Goal: Creating 20 Million Jobs By 2020

Jobenomics Unemployment Report: September 2013

Jobenomics tracks both employment (see: Employment Scoreboard: September 2013) and unemployment (this posting).


US Labor Force Gains-Losses

Executive Summary.  According the 6 September 2013 US Department of Labor’s Bureau of Labor Statistics (BLS) Employment Situation Summary[1], total nonfarm payroll employment increased by 169,000 in August 2013, and the unemployment rate edged down to 7.3%.  While these figures indicate a modest gain, the overall employment/unemployment situation deteriorated significantly with 1,428,000 voluntarily leaving the US labor force according to Bureau of Labor Statistics in a category called “Not in the Labor Force”[2] that includes people that can work but chose not to work.  In addition, the change in total nonfarm payroll employment for June 2013 was revised from +188,000 to +172,000, and the change for July 2013 was revised from +162,000 to +104,000, which equates to a reduction of 74,000 in the previous two months.   Within the last year, the US has achieved a net gain of 529,000 jobs between those entering and leaving the labor force.  Since the beginning of the decade (January 2010), the US had a net gain of 1,003,000 jobs.  Since the beginning of the Obama Administration (January 2009), the US had a net loss of 7,594,000 that mainly occurred during the last year of the Great Recession.   Since year 2000, almost 4 times as many people departed the US labor force than entered it, with 5,497,000 people entering the US labor force as opposed to 21,097,000 who departed.

Understanding Employment and Unemployment Statistics.  According to Bureau of Labor Statistics, the basic concepts involved in identifying the employed and unemployed are quite simple:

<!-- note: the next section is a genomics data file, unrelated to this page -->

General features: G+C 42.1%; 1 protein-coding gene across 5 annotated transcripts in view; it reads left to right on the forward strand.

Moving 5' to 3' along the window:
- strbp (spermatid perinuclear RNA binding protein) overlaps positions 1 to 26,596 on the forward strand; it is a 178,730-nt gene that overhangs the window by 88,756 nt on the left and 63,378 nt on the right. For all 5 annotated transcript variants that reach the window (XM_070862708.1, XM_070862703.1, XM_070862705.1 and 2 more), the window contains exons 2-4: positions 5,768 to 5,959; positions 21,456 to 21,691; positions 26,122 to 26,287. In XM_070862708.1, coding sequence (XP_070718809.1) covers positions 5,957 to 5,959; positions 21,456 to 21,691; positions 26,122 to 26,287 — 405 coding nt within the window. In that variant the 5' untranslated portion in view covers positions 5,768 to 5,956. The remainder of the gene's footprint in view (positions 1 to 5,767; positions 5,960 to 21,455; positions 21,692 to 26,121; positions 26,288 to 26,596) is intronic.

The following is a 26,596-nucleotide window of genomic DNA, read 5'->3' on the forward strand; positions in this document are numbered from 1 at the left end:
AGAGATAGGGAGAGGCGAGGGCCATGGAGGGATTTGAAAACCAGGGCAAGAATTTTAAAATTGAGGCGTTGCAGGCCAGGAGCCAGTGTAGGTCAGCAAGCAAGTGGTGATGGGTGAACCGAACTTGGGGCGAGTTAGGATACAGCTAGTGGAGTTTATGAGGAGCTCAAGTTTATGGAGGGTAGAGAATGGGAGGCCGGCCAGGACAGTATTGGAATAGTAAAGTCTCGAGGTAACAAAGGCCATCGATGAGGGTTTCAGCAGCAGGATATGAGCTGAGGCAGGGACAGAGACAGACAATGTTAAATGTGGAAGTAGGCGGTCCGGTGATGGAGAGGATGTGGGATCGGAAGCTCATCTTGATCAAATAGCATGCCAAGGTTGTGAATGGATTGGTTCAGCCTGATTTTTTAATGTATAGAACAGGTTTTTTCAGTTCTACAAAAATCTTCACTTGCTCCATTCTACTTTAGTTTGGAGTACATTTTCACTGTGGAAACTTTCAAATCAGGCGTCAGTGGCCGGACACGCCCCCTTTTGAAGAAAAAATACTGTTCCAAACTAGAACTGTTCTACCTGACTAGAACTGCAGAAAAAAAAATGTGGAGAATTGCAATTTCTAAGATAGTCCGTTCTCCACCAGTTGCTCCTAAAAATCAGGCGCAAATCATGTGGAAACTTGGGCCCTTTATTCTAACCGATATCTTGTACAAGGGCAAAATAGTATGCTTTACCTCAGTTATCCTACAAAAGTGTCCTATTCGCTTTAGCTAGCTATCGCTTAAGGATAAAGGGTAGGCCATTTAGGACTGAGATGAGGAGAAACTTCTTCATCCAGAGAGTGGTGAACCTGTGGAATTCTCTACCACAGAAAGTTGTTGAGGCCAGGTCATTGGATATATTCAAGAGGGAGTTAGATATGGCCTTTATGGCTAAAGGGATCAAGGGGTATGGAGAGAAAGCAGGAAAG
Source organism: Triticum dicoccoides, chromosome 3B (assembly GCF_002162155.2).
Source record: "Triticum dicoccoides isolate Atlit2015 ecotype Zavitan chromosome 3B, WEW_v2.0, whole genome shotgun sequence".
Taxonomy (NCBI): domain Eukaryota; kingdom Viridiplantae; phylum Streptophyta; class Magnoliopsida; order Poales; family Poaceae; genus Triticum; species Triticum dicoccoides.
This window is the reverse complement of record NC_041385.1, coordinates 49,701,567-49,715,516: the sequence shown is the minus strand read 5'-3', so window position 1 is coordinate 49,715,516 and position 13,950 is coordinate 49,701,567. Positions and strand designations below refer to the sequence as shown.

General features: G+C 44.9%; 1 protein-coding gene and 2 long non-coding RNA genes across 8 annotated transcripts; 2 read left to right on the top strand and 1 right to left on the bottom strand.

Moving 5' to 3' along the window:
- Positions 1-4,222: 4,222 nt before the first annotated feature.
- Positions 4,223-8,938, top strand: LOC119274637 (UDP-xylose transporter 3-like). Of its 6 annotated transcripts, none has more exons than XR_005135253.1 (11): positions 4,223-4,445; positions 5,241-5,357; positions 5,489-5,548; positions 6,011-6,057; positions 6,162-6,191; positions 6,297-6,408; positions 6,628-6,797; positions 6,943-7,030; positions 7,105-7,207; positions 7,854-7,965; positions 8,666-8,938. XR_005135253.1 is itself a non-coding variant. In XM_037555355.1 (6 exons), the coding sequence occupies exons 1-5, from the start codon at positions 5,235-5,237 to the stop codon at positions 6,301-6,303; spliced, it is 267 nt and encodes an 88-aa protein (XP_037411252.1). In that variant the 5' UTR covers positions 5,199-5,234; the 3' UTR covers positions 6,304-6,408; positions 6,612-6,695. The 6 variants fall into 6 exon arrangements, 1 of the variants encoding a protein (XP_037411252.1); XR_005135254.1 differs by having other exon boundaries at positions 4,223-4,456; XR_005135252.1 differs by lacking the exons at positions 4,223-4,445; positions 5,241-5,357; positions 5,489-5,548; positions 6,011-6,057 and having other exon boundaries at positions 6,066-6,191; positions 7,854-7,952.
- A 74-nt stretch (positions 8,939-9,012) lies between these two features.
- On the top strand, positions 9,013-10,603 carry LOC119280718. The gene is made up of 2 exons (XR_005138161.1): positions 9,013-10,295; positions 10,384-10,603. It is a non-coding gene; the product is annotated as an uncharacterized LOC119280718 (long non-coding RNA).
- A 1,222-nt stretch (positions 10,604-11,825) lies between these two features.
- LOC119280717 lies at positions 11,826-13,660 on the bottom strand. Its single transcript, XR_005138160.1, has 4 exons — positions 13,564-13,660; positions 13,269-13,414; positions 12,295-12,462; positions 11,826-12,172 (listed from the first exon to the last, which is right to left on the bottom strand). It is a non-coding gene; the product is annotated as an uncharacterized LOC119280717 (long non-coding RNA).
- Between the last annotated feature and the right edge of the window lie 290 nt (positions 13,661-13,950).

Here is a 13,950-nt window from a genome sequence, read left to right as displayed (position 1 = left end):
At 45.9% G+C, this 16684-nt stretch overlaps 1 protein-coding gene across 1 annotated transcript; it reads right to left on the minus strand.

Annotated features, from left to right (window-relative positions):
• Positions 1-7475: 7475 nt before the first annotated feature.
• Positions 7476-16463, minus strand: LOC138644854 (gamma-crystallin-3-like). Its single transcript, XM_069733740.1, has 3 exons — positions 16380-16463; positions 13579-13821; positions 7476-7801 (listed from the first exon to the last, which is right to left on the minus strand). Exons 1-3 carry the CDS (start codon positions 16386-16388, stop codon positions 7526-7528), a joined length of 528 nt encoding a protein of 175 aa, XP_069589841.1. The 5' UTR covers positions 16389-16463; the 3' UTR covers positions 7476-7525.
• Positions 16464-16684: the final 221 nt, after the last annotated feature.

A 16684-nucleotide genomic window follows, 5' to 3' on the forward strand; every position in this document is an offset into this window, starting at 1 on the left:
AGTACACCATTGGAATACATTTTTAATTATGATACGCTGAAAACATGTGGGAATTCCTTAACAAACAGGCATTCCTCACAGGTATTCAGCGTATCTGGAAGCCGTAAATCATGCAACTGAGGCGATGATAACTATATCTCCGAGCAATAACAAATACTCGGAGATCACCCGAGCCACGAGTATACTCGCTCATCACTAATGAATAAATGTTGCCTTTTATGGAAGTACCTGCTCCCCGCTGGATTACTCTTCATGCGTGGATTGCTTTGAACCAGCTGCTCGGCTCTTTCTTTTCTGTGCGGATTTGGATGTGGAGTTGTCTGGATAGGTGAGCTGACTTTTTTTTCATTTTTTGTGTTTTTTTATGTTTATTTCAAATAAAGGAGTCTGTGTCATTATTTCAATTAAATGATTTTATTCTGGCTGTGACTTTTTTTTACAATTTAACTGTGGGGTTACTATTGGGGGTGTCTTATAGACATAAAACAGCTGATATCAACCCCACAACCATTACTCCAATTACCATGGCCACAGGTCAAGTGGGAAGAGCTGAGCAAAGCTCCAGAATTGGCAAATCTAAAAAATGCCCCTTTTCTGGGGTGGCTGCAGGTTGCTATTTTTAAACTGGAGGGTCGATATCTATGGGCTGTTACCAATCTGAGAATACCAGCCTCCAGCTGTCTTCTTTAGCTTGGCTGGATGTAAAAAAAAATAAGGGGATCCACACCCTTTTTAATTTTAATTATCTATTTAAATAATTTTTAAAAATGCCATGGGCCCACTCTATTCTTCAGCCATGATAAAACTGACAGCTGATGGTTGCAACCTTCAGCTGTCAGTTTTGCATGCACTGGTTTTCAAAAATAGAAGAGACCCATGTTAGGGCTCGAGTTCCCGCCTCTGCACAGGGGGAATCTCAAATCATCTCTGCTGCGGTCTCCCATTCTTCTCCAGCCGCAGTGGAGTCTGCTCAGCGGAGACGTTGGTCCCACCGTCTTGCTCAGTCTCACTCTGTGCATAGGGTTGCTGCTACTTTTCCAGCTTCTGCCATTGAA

• People with jobs are Employed.
  • People who are jobless, looking for jobs, and available for work are Unemployed.  Those who are marginally employed, and looking for jobs, are deemed Underemployed.
  • People who are neither employed nor unemployed are not in the labor force.   Those who have no job and are not looking for one are counted in the BLS’ Not-in-Labor-Force (NiLF) category. When a discouraged worker stops looking for work, that person is no longer considered unemployed by the BLS, they moved into the NiLF category.

 Understanding US Working-Non-Working Categories

Therefore, as shown above:

  • Working Population = Employed + Underemployed + Unemployed = 157.4 million.
  • Non-Working Population = Not-in-Labor-Force + All Others = 158.7 million.

The Working Population includes 136.1 million employed and 21.3 million people who have a marginal job, no job, or are looking for work (U6 category).  The BLS calls this group, the “Civilian Labor Force”, which is defined as citizens, who have jobs or are seeking a job, are at least 16 years old, are not serving in the military and are not institutionalized.

The Non-Working Population includes 90.5 million in the BLS’ Not-in-Labor-Force category who can work but are not looking.   Not-in-Labor-Force includes people (over 16 years old) such as discouraged workers, citizens who choose not to work, welfare recipients, students, retired, stay-at-home caregivers, etc.  The remaining All Others category that include 68.7 million children, elderly, disabled, serving in the military, incarcerated, etc.

Unemployment Rate Categories.   Every month, the BLS publishes unemployment and employment statistics for economic, policy and public decision-making.  Unfortunately, few policy-makers, opinion-leaders, or American citizens truly understand these statistics.  More importantly, Americans tend to focus on only one statistic—the U3 rate or “official” unemployment rate—which is deleterious to good decision making.  The chart below highlights the U3 rate against a backdrop of other BLS unemployment (can work and are looking) and not-in-labor-force (can work but are not looking) categories.

 U Rates

The BLS calculates six unemployment categories (U1 through U6[3]) every month for those that can work and are looking for work.  The three most often reported categories are the so called Long-Term U1 Rate, the Official Unemployment U3 Rate, and the Total Unemployment U6 Rate.   These rates and numbers are calculated as a percentage of the US Civilian Labor Force, which is about half of the total US population of 316.6 million[4].

Unemployment Rate History During Obama Administration

As of 1 September 2013, the U1 category is currently 3.7% with 5.9 million unemployed longer than 15 weeks.  The U3 category is 7.3% with 11.4 million “officially” unemployed.  The U6 category is 13.7% with 21.3 million under-employed or unemployed citizens.